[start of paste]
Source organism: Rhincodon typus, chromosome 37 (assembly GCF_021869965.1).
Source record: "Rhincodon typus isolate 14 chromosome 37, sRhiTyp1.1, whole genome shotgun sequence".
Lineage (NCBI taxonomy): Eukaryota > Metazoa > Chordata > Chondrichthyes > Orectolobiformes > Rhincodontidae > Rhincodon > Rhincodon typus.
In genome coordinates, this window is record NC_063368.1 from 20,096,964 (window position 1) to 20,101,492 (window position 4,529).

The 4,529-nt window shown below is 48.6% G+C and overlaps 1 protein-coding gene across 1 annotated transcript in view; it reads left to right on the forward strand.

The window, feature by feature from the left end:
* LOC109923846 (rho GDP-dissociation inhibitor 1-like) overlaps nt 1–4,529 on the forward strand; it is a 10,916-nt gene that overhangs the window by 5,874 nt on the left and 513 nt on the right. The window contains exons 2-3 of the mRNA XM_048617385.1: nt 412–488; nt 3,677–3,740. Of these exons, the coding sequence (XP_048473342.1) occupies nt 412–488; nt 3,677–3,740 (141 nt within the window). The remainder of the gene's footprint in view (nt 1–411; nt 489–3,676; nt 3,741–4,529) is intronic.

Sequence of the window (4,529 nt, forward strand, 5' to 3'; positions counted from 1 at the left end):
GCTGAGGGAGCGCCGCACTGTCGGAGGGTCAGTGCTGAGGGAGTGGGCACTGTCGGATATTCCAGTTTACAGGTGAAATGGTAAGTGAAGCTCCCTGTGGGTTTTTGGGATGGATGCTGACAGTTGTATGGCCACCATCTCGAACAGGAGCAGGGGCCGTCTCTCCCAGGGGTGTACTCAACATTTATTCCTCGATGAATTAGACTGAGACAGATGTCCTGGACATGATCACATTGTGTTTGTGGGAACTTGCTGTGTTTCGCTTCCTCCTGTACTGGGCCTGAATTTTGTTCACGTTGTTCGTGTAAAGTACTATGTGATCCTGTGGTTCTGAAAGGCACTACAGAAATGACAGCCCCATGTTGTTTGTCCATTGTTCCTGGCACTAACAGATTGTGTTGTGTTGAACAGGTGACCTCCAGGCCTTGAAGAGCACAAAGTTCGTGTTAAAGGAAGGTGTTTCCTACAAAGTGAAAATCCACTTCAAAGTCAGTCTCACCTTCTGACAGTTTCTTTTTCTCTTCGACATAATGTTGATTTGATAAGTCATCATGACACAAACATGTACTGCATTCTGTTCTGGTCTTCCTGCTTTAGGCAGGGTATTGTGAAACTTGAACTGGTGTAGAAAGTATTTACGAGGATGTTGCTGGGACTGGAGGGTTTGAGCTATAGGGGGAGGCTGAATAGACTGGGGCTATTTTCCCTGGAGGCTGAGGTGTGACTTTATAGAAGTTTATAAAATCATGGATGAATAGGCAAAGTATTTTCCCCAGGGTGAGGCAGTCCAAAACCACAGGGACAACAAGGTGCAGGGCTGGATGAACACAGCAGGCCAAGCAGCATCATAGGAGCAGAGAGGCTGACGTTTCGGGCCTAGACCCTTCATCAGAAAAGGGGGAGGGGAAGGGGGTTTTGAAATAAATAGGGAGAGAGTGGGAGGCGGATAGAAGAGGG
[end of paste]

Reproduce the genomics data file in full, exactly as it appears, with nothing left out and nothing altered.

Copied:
Source organism: Rhincodon typus, chromosome 37 (assembly GCF_021869965.1).
Source record: "Rhincodon typus isolate 14 chromosome 37, sRhiTyp1.1, whole genome shotgun sequence".
Lineage (NCBI taxonomy): Eukaryota > Metazoa > Chordata > Chondrichthyes > Orectolobiformes > Rhincodontidae > Rhincodon > Rhincodon typus.
In genome coordinates, this window is record NC_063368.1 from 20,096,964 (window position 1) to 20,101,492 (window position 4,529).

The 4,529-nt window shown below is 48.6% G+C and overlaps 1 protein-coding gene across 1 annotated transcript in view; it reads left to right on the forward strand.

The window, feature by feature from the left end:
* LOC109923846 (rho GDP-dissociation inhibitor 1-like) overlaps nt 1–4,529 on the forward strand; it is a 10,916-nt gene that overhangs the window by 5,874 nt on the left and 513 nt on the right. The window contains exons 2-3 of the mRNA XM_048617385.1: nt 412–488; nt 3,677–3,740. Of these exons, the coding sequence (XP_048473342.1) occupies nt 412–488; nt 3,677–3,740 (141 nt within the window). The remainder of the gene's footprint in view (nt 1–411; nt 489–3,676; nt 3,741–4,529) is intronic.

Sequence of the window (4,529 nt, forward strand, 5' to 3'; positions counted from 1 at the left end):
GCTGAGGGAGCGCCGCACTGTCGGAGGGTCAGTGCTGAGGGAGTGGGCACTGTCGGATATTCCAGTTTACAGGTGAAATGGTAAGTGAAGCTCCCTGTGGGTTTTTGGGATGGATGCTGACAGTTGTATGGCCACCATCTCGAACAGGAGCAGGGGCCGTCTCTCCCAGGGGTGTACTCAACATTTATTCCTCGATGAATTAGACTGAGACAGATGTCCTGGACATGATCACATTGTGTTTGTGGGAACTTGCTGTGTTTCGCTTCCTCCTGTACTGGGCCTGAATTTTGTTCACGTTGTTCGTGTAAAGTACTATGTGATCCTGTGGTTCTGAAAGGCACTACAGAAATGACAGCCCCATGTTGTTTGTCCATTGTTCCTGGCACTAACAGATTGTGTTGTGTTGAACAGGTGACCTCCAGGCCTTGAAGAGCACAAAGTTCGTGTTAAAGGAAGGTGTTTCCTACAAAGTGAAAATCCACTTCAAAGTCAGTCTCACCTTCTGACAGTTTCTTTTTCTCTTCGACATAATGTTGATTTGATAAGTCATCATGACACAAACATGTACTGCATTCTGTTCTGGTCTTCCTGCTTTAGGCAGGGTATTGTGAAACTTGAACTGGTGTAGAAAGTATTTACGAGGATGTTGCTGGGACTGGAGGGTTTGAGCTATAGGGGGAGGCTGAATAGACTGGGGCTATTTTCCCTGGAGGCTGAGGTGTGACTTTATAGAAGTTTATAAAATCATGGATGAATAGGCAAAGTATTTTCCCCAGGGTGAGGCAGTCCAAAACCACAGGGACAACAAGGTGCAGGGCTGGATGAACACAGCAGGCCAAGCAGCATCATAGGAGCAGAGAGGCTGACGTTTCGGGCCTAGACCCTTCATCAGAAAAGGGGGAGGGGAAGGGGGTTTTGAAATAAATAGGGAGAGAGTGGGAGGCGGATAGAAGAGGG